Would you agree that the following statements can all exist in the same universe:

  • The word ‘standard’ can refer to the observation of a conventional behaviour.
  • The word ‘standard’ can describe stock configurations for which there are no optional adjustments.
  • The word ‘standard’ can refer to the adherence to a specification or a mandate.

I’ll leave it to you to figure out which of these most closely describes how the word is being used in the manual, given what has already been said in this thread. Maybe in deducing which of these it is, you’ll remember what I’ve said three times now, and understand that increasing the vitriol in your argument doesn’t change anything about what we can do about it.

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Yes. That’s possible. If you create your own post-processing workflow (basically: “bring your own PDF-generator”), the sky is the limit.

This PDF was created from HTML output (CSS: a {color: red;}) using WeasyPrint:


That looks interesting:)
But would it be possible to do this in Scrivener, or are html links blue without exception?

Good questions. Let me start by putting it this way: It doesn’t matter (in this case).

Because there aren’t really “HTML links” in Scrivener, nor in the final PDF. They may look like it and act like it, but they aren’t. (Because they aren’t HTML-based.)

You can change the color of links in Scrivener (per theme), but that doesn’t reflect the way they are presented in the compiled PDF. As you already figured out.

But why? Because Scrivener tells the PDF-Engine “this is a hyperlink” (and not: “here’s something that looks like a link”) and the PDF-Engine takes it and makes the best out of it. In blue. Because why not.

As you see in my example: No, HTML links aren’t blue without exceptions. I made them look red. There’s no law against it. It’s easy to change via CSS and that is perfectly intended this way.

The main point is: I didn’t do anything in Scrivener to achieve this, nor did I let Scrivener handle the PDF creation (which defaults to blue links).

But you can tell Scrivener to do this… without Scrivener (or: after Scrivener?). See “24.22 Processing” in the manual for a start. And you can create a Compile format that more or less automates the whole ordeal (after the initial setup), so that it more or less works like any other built-in one.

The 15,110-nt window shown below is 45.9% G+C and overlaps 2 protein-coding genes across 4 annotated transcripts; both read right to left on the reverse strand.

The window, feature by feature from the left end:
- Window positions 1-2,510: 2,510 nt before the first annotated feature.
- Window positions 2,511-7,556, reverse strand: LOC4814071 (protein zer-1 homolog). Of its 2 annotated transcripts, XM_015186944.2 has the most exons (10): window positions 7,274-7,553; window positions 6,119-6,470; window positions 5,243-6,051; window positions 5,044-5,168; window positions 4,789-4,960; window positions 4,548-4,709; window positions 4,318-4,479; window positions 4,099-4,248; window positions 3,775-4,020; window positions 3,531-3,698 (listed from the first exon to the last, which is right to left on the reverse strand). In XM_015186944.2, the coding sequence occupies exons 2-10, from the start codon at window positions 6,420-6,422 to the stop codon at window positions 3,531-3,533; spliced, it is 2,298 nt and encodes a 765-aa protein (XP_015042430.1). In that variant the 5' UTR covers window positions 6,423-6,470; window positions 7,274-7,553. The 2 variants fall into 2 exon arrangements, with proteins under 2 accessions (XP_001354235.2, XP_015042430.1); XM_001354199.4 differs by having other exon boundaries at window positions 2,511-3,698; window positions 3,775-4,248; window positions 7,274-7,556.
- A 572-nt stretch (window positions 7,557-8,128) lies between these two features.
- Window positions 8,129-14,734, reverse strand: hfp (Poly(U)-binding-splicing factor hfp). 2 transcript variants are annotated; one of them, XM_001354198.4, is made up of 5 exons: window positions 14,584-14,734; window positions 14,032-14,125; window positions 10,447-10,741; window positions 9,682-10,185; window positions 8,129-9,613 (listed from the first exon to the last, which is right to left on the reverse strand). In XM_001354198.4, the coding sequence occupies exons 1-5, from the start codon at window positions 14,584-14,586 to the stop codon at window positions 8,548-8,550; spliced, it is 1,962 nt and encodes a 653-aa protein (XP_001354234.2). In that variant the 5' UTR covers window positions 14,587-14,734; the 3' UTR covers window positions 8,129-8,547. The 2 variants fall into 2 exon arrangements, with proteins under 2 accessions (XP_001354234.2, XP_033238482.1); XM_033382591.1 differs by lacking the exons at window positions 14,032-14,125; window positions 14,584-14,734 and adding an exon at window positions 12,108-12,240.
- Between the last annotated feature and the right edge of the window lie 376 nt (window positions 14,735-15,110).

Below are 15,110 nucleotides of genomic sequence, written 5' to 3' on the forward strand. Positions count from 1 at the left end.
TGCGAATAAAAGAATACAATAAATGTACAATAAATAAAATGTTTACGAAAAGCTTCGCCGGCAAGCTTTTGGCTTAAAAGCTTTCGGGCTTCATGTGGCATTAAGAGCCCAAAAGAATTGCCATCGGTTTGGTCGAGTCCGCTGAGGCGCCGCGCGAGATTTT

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Thanks:) I’ll look there:)

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Yes, but what is “blue”? Compare Wikipedia’s link blue from Scrivener’s link blue to the - oh my word, how blue is that! - link to this very topic. (That said, the default theme blue for links is unambiguously blue! RGB(0, 0, 255)) But, so much for “standards” in general.

My one meaningful gripe is that the Scrivener link style does not appear in footnotes on screen, and that’s irksome because I can’t see at a glance that I remembered to make a link, which I did in fact do for Wikipedia.


PS I do note that Link colour in Scrivener can be changed under Options… Appearance… Textual Marks… Colours… Links, and that whatever the PDF generator does (by default) with what it is told is a link has nothing to do with Scrivener

Of course the lurid green of internal links in PDFs may or may not be related!


And of course: CSS.

Colour me neutral.

Having been a user group representative on SC18 and a national expert on WG8 “standard” to me means a formal document developed and issued by either ISO/IEC/CCITT or one of their national equivalent bodies (e,g, BSI, AFNOR, SIS, NIST). Everything else is “guidelines”. Microsoft et al even W3C and the IETB are not formal standards bodies.

Standards (when it comes to anything web) are entirely contextual. So the whole conversation above feels a bit… moot? As a web engineer (the day job) I’m lead by user requirements – sounds like being able to colour links is one of these.